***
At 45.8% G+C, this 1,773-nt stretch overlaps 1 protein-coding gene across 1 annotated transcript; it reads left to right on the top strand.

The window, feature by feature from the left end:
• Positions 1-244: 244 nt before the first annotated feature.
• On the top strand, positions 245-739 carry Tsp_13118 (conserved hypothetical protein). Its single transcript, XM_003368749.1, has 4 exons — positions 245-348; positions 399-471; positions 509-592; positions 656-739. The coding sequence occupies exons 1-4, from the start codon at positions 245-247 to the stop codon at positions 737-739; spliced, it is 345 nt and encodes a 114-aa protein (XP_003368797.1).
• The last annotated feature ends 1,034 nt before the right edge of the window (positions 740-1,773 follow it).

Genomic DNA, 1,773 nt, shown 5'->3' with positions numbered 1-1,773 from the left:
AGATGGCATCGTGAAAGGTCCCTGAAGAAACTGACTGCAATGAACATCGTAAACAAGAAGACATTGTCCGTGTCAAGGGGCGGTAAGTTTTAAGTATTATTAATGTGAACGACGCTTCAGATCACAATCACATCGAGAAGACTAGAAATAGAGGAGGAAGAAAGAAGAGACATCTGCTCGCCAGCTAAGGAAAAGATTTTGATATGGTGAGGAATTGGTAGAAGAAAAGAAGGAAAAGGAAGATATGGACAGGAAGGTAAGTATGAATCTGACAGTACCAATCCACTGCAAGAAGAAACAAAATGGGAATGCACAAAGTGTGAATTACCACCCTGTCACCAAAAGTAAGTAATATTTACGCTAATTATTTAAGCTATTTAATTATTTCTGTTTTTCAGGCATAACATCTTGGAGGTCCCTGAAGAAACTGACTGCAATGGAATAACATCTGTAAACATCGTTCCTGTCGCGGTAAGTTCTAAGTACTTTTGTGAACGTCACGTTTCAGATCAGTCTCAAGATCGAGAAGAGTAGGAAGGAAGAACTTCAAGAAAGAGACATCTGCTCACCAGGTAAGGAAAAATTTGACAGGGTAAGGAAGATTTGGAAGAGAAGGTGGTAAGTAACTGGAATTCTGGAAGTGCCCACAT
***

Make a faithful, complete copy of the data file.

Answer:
At 45.8% G+C, this 1,773-nt stretch overlaps 1 protein-coding gene across 1 annotated transcript; it reads left to right on the top strand.

The window, feature by feature from the left end:
• Positions 1-244: 244 nt before the first annotated feature.
• On the top strand, positions 245-739 carry Tsp_13118 (conserved hypothetical protein). Its single transcript, XM_003368749.1, has 4 exons — positions 245-348; positions 399-471; positions 509-592; positions 656-739. The coding sequence occupies exons 1-4, from the start codon at positions 245-247 to the stop codon at positions 737-739; spliced, it is 345 nt and encodes a 114-aa protein (XP_003368797.1).
• The last annotated feature ends 1,034 nt before the right edge of the window (positions 740-1,773 follow it).

Genomic DNA, 1,773 nt, shown 5'->3' with positions numbered 1-1,773 from the left:
AGATGGCATCGTGAAAGGTCCCTGAAGAAACTGACTGCAATGAACATCGTAAACAAGAAGACATTGTCCGTGTCAAGGGGCGGTAAGTTTTAAGTATTATTAATGTGAACGACGCTTCAGATCACAATCACATCGAGAAGACTAGAAATAGAGGAGGAAGAAAGAAGAGACATCTGCTCGCCAGCTAAGGAAAAGATTTTGATATGGTGAGGAATTGGTAGAAGAAAAGAAGGAAAAGGAAGATATGGACAGGAAGGTAAGTATGAATCTGACAGTACCAATCCACTGCAAGAAGAAACAAAATGGGAATGCACAAAGTGTGAATTACCACCCTGTCACCAAAAGTAAGTAATATTTACGCTAATTATTTAAGCTATTTAATTATTTCTGTTTTTCAGGCATAACATCTTGGAGGTCCCTGAAGAAACTGACTGCAATGGAATAACATCTGTAAACATCGTTCCTGTCGCGGTAAGTTCTAAGTACTTTTGTGAACGTCACGTTTCAGATCAGTCTCAAGATCGAGAAGAGTAGGAAGGAAGAACTTCAAGAAAGAGACATCTGCTCACCAGGTAAGGAAAAATTTGACAGGGTAAGGAAGATTTGGAAGAGAAGGTGGTAAGTAACTGGAATTCTGGAAGTGCCCACAT